New sleeping patterns are one of the biggest changes caused by a new baby's arrival. New parents can have bleary eyes and sleepless nights. Getting to know your baby's schedule and communication cues takes time. Try not to feel rushed or pressured into having your baby sleep through the night or follow a specific nap schedule.
Each baby is different and has his or her own temperament and personality that affect their sleep patterns. Some babies do not sleep through the night until 1 year of age or older.
Most newborns sleep an average of 16 hours a day, but this may vary from day to day and from baby to baby. Most of the time a new baby sleeps in 3 to 4 hour blocks of time. That pattern usually does not match an adult sleeping schedule. At first, babies do not know the difference between day and night. As time goes on, your baby will find his or her own internal clock to guide wake-sleep cycles. Eventually your baby will be more awake during the day and sleep longer at night.
Most babies start sleeping 6 to 8 hours at a time during the night at about 3 months of age. By 6 months of age, many babies will sleep 8 to 10 hours at night without needing to feed. If your baby is still not sleeping through the night, don't worry.
A baby's sleep time is divided between nighttime sleep and daytime naps. The total amount of sleep time is about the same for babies, whether they sleep for longer times, but less often, or sleep for shorter times more often. So if a baby is sleeping well at night, it is fine to let him or her nap for as long as his or her body naturally wants. If your baby isn't sleeping at night as long as you wish, it may help to wake your child from the nap early and shorten the naptime. A baby usually takes 2 naps at 6 months of age and 1 nap after 1 year of age until school age.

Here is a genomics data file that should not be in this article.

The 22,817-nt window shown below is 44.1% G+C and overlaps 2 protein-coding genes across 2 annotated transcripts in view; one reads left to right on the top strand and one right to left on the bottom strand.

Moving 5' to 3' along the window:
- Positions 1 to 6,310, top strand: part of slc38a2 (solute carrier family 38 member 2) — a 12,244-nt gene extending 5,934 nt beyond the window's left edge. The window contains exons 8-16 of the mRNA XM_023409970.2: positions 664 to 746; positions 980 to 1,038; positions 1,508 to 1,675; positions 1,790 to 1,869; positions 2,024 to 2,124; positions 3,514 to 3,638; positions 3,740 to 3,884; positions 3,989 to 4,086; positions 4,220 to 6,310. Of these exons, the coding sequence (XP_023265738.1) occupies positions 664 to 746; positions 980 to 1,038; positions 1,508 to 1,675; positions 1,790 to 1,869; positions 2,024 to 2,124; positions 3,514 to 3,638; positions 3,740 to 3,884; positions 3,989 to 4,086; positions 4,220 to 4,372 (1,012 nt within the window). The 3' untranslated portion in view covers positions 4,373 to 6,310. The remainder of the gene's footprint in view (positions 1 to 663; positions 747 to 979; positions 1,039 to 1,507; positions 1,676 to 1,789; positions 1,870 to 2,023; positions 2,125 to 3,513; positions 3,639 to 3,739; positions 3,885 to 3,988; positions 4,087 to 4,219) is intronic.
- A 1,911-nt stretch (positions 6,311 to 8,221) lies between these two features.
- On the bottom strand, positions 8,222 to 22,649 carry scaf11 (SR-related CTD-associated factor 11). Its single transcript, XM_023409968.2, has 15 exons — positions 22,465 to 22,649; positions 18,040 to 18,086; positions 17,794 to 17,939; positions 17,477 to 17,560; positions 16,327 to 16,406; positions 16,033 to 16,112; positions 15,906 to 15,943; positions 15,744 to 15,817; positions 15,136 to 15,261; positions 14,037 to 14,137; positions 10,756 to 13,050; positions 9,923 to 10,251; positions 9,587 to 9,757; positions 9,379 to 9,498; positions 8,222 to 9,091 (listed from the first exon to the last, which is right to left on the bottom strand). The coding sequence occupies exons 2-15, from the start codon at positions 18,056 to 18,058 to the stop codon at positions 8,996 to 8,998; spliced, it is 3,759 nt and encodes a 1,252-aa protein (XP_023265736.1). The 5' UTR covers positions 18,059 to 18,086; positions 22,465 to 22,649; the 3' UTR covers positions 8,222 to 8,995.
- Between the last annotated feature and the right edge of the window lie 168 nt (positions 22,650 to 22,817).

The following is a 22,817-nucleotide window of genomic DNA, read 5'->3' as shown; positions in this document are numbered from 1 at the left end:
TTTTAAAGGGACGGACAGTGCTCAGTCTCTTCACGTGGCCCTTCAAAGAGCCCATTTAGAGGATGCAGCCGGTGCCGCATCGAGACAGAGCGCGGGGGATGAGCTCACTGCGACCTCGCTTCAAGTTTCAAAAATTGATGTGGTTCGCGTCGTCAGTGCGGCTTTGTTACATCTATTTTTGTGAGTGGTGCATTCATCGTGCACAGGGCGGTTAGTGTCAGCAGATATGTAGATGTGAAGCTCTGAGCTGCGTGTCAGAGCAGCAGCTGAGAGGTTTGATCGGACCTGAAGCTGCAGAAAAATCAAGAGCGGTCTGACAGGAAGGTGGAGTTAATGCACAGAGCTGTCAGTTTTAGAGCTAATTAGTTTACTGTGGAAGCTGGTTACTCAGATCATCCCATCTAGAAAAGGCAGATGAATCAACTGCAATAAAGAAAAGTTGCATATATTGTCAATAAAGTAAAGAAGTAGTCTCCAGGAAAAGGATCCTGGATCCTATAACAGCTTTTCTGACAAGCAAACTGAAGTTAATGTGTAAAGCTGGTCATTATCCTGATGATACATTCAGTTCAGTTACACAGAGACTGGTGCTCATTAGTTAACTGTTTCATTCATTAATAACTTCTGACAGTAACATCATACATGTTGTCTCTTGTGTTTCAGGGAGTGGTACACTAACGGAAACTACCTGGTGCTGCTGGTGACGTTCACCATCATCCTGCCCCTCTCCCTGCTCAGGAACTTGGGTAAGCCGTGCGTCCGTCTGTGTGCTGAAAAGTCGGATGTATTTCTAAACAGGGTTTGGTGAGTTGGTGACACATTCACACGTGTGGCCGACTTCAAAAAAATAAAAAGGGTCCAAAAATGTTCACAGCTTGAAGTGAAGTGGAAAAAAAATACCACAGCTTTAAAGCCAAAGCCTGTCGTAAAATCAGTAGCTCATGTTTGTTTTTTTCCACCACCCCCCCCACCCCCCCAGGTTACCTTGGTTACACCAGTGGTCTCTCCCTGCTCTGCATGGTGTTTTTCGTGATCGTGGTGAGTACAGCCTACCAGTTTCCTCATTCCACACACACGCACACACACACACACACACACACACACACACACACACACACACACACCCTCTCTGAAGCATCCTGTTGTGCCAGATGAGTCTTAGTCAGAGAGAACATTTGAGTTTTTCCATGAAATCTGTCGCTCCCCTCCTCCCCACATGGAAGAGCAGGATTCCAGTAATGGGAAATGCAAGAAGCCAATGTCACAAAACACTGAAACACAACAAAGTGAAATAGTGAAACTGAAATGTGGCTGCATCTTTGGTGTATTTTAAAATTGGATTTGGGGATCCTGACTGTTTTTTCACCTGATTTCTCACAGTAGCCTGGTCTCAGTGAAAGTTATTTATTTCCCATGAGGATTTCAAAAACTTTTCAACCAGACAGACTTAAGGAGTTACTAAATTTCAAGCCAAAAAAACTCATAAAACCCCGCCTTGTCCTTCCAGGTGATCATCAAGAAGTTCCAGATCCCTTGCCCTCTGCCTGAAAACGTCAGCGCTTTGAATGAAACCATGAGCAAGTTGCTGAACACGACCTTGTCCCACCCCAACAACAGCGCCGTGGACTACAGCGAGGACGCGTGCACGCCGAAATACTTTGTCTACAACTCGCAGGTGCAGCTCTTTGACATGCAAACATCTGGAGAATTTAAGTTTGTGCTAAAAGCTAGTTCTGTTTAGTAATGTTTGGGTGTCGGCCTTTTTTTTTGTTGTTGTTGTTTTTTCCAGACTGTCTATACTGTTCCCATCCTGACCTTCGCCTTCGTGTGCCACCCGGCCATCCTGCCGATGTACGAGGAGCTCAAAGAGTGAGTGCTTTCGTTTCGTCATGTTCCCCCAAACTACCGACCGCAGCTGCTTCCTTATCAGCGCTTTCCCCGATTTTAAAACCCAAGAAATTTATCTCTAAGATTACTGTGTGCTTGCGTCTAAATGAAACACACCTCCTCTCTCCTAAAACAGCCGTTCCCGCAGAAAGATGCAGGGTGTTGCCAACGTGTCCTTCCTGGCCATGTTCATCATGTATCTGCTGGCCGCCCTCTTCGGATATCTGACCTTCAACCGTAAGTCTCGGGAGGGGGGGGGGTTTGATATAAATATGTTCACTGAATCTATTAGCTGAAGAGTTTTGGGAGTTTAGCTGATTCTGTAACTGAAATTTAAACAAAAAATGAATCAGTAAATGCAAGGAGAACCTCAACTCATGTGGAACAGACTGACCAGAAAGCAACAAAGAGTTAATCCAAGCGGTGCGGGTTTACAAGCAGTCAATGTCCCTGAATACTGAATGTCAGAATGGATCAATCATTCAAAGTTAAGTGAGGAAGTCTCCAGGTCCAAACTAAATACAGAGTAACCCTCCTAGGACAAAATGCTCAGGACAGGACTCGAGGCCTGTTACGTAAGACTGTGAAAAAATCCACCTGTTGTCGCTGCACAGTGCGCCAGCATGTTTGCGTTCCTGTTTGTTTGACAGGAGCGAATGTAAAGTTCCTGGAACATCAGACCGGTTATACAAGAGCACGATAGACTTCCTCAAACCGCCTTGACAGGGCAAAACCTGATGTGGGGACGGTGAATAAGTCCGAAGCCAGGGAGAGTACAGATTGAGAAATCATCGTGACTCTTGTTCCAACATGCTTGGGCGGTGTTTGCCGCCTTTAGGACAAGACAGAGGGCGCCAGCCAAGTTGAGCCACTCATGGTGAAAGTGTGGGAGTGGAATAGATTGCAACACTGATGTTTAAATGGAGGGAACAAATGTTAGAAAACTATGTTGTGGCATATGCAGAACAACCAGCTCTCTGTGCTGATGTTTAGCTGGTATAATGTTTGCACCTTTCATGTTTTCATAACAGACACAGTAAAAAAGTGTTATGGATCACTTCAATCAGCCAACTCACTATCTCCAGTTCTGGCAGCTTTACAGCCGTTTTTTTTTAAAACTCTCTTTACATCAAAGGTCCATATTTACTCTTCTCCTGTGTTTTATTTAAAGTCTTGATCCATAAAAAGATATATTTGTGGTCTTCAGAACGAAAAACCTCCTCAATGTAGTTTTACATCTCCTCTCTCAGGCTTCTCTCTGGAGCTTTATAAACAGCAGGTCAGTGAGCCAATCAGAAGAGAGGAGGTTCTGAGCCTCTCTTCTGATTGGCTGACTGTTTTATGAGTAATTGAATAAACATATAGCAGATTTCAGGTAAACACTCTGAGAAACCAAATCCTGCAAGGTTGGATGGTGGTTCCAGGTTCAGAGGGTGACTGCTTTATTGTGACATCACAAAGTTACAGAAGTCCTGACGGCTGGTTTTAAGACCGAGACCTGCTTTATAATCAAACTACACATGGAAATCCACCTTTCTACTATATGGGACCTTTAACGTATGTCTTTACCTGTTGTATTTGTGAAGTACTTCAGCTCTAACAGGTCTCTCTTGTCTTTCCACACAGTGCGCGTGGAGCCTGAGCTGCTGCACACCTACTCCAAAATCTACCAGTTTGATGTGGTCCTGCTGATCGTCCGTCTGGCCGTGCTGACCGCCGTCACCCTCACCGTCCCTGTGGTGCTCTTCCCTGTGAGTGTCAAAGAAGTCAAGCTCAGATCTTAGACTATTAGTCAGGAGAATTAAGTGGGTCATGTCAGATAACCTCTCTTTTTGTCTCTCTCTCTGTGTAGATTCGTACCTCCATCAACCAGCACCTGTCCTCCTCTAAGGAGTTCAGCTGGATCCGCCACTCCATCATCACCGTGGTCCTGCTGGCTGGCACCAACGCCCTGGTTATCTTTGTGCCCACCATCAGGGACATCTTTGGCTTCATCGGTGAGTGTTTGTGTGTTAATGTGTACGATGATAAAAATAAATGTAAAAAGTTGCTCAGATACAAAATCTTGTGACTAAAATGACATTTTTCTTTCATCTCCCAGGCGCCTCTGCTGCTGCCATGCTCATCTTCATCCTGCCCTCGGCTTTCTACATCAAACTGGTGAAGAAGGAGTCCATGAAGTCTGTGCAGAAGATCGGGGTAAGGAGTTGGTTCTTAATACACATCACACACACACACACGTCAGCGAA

Babies learn to link certain things with sleeping. For example, if your baby is fed and always falls asleep in your arms, this may be the only way the baby is able to fall asleep. When your baby awakens during the night, he or she cannot fall back to sleep without being fed and held. Other associations may include rocking, walking, and being with you. Eventually, babies need to learn to fall asleep on their own. If your baby can fall asleep without assistance when first laid down, chances are more likely your baby will fall asleep easily after waking in the middle of the night.
After 2 months of age, you may want to encourage your baby to fall asleep without your help. Here are some ideas that may help: